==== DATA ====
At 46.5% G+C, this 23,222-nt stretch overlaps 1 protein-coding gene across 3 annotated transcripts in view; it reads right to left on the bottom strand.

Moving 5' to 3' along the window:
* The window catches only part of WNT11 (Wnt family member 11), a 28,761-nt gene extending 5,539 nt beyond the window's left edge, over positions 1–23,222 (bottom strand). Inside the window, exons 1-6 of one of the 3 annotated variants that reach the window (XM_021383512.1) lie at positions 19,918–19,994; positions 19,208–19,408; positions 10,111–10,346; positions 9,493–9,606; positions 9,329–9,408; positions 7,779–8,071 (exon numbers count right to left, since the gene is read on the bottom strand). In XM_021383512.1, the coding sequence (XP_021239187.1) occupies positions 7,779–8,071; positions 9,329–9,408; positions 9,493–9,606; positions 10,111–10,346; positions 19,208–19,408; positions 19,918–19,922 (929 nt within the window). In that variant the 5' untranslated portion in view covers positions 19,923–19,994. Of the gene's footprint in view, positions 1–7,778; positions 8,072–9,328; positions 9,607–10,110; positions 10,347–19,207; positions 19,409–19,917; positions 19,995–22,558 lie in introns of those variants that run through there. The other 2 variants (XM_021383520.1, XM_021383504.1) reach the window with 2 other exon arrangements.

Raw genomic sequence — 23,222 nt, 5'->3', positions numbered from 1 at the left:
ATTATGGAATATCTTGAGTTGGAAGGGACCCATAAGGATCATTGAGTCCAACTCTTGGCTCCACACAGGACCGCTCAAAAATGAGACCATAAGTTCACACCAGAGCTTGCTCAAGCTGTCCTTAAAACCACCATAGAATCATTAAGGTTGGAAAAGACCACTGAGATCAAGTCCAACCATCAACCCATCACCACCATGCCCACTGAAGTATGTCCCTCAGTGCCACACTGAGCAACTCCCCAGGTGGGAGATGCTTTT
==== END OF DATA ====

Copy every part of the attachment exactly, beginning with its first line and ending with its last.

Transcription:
At 46.5% G+C, this 23,222-nt stretch overlaps 1 protein-coding gene across 3 annotated transcripts in view; it reads right to left on the bottom strand.

Moving 5' to 3' along the window:
* The window catches only part of WNT11 (Wnt family member 11), a 28,761-nt gene extending 5,539 nt beyond the window's left edge, over positions 1–23,222 (bottom strand). Inside the window, exons 1-6 of one of the 3 annotated variants that reach the window (XM_021383512.1) lie at positions 19,918–19,994; positions 19,208–19,408; positions 10,111–10,346; positions 9,493–9,606; positions 9,329–9,408; positions 7,779–8,071 (exon numbers count right to left, since the gene is read on the bottom strand). In XM_021383512.1, the coding sequence (XP_021239187.1) occupies positions 7,779–8,071; positions 9,329–9,408; positions 9,493–9,606; positions 10,111–10,346; positions 19,208–19,408; positions 19,918–19,922 (929 nt within the window). In that variant the 5' untranslated portion in view covers positions 19,923–19,994. Of the gene's footprint in view, positions 1–7,778; positions 8,072–9,328; positions 9,607–10,110; positions 10,347–19,207; positions 19,409–19,917; positions 19,995–22,558 lie in introns of those variants that run through there. The other 2 variants (XM_021383520.1, XM_021383504.1) reach the window with 2 other exon arrangements.

Raw genomic sequence — 23,222 nt, 5'->3', positions numbered from 1 at the left:
ATTATGGAATATCTTGAGTTGGAAGGGACCCATAAGGATCATTGAGTCCAACTCTTGGCTCCACACAGGACCGCTCAAAAATGAGACCATAAGTTCACACCAGAGCTTGCTCAAGCTGTCCTTAAAACCACCATAGAATCATTAAGGTTGGAAAAGACCACTGAGATCAAGTCCAACCATCAACCCATCACCACCATGCCCACTGAAGTATGTCCCTCAGTGCCACACTGAGCAACTCCCCAGGTGGGAGATGCTTTT